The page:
Chores mostly done, when Saguaro Juniper folk were drifting into the Cafe du Stockponde, I myself drift on up to see if the herd had learned from the lightning strike that scared their little hooves into a high fandango last night, and were still honoring the electric fence in that #2 Pasture. They had learned, to my relief, for if once they get over to that just water-filled old pond there on the other side of the low and flimsy portable fence, it’d be almost impossible to get them out of there again, what with how they have everything a cow could want in there and with how she can hide from a drover and parry with him back and forth on either side of many a mesquite tree. A Killdeer has come to enjoy the pond’s muddy edge, I can hear. I walk back to the truck through the deep summer grass in late day sunglow and am swept over by a vast number of Lesser Nighthawks, high and low, very near and gliding past in their odd flying style, scattered from right where I stand on out to the horizons.
Evening thunderstorms look like they’ll stay on the mountains, and back at The Stockpond the tables are set, cheese sliced and arranged, wine poured from a bottle, olives readied to be plucked from a bowl. The water is open–not a trace of red algae!–though green algae floats instead in scattered swirls. It’s all Lesser Nighthawks tonight and rather than having decreased now there are so many other places for them to drink, they arrive from the lands roundabout, and arrive, and arrive, and the air pulses and whirs with them and then … shoots down from the sky a Cooper’s Hawk, who stretches out its taloned feet and sinks those claws into either side of a nighthawk ten feet in front of our faces, the nighthawk’s wings raise and are jammed up under the wingpits of the bird of prey and both sail as one off into the bosque where hungry baby hawks watch for their next goodies. We’re just stunned and let out gasps, all the nighthawks vanish, no sound, no movement. Sue breaks the spell that’s taken over the air now empty of birds:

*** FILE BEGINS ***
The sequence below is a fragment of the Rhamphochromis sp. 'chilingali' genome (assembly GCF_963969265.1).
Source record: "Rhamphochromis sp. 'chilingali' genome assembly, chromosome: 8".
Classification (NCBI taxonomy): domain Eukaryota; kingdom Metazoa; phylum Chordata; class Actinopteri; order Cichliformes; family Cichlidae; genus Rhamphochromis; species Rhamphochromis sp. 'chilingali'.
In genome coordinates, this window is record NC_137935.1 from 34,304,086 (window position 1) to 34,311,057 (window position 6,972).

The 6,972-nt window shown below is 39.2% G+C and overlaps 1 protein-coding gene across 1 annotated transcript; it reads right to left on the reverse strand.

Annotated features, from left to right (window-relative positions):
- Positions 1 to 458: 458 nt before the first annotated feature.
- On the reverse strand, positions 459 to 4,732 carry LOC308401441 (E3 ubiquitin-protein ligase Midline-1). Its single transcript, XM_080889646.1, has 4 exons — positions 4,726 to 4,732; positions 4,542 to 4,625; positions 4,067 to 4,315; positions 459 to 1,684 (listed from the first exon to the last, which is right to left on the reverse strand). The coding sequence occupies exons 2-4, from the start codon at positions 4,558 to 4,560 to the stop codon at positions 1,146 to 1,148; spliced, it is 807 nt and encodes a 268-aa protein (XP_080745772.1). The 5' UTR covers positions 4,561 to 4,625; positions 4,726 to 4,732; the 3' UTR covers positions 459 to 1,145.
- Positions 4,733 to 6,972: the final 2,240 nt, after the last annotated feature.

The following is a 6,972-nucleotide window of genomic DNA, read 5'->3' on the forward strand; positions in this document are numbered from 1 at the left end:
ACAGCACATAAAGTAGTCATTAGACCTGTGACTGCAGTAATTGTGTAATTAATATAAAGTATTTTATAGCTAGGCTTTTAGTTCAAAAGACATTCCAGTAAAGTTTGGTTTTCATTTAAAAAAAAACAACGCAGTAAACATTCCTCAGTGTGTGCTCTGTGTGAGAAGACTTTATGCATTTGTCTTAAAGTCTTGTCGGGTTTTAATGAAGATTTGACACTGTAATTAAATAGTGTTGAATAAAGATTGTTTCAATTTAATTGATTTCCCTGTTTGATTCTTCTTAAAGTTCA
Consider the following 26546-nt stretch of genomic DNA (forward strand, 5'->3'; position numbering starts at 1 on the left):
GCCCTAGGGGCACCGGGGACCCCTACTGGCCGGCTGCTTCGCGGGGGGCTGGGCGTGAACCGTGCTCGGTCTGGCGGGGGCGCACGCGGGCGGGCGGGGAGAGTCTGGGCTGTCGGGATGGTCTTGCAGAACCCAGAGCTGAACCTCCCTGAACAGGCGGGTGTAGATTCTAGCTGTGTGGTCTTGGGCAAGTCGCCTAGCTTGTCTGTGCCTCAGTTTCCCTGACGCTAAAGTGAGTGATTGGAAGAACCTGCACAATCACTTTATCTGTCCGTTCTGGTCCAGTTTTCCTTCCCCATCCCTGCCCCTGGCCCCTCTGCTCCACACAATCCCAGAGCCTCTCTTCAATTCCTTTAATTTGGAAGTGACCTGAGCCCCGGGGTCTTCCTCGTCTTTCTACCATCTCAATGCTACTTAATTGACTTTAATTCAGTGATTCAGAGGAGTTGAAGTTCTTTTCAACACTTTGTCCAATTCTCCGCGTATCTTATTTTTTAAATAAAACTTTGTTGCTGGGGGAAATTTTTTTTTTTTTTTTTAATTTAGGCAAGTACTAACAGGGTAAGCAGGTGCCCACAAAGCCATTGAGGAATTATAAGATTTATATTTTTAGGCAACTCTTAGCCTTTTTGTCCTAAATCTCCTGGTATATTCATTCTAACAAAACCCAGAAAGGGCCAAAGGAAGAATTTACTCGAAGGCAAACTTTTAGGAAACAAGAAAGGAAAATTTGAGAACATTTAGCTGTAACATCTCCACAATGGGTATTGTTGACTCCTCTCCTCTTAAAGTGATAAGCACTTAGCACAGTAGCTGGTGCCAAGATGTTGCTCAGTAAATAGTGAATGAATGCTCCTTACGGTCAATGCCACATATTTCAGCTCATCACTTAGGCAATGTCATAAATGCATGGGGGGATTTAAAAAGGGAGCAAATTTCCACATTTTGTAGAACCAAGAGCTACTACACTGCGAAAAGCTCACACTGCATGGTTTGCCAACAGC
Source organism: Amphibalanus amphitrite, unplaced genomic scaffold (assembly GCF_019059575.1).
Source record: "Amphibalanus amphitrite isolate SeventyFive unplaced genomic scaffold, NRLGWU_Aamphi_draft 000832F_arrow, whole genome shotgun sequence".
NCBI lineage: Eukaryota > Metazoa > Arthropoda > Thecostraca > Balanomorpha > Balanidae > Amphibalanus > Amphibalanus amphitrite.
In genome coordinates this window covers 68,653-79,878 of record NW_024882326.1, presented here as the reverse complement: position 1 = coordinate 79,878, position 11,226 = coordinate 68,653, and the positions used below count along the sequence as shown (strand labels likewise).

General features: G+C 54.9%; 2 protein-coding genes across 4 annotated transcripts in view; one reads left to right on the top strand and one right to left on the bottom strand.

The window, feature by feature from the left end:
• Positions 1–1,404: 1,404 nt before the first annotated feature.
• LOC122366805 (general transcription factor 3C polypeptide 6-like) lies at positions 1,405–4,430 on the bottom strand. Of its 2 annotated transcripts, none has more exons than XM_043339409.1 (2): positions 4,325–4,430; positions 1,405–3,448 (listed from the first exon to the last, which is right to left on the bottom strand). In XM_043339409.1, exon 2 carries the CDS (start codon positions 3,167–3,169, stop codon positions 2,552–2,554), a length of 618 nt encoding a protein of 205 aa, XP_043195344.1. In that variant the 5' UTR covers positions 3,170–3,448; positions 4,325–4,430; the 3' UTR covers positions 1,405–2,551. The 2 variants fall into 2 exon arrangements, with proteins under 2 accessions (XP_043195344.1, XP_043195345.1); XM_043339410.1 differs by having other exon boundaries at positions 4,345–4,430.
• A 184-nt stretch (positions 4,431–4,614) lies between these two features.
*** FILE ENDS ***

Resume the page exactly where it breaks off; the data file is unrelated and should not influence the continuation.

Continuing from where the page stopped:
“God! Life’s a crap shoot!“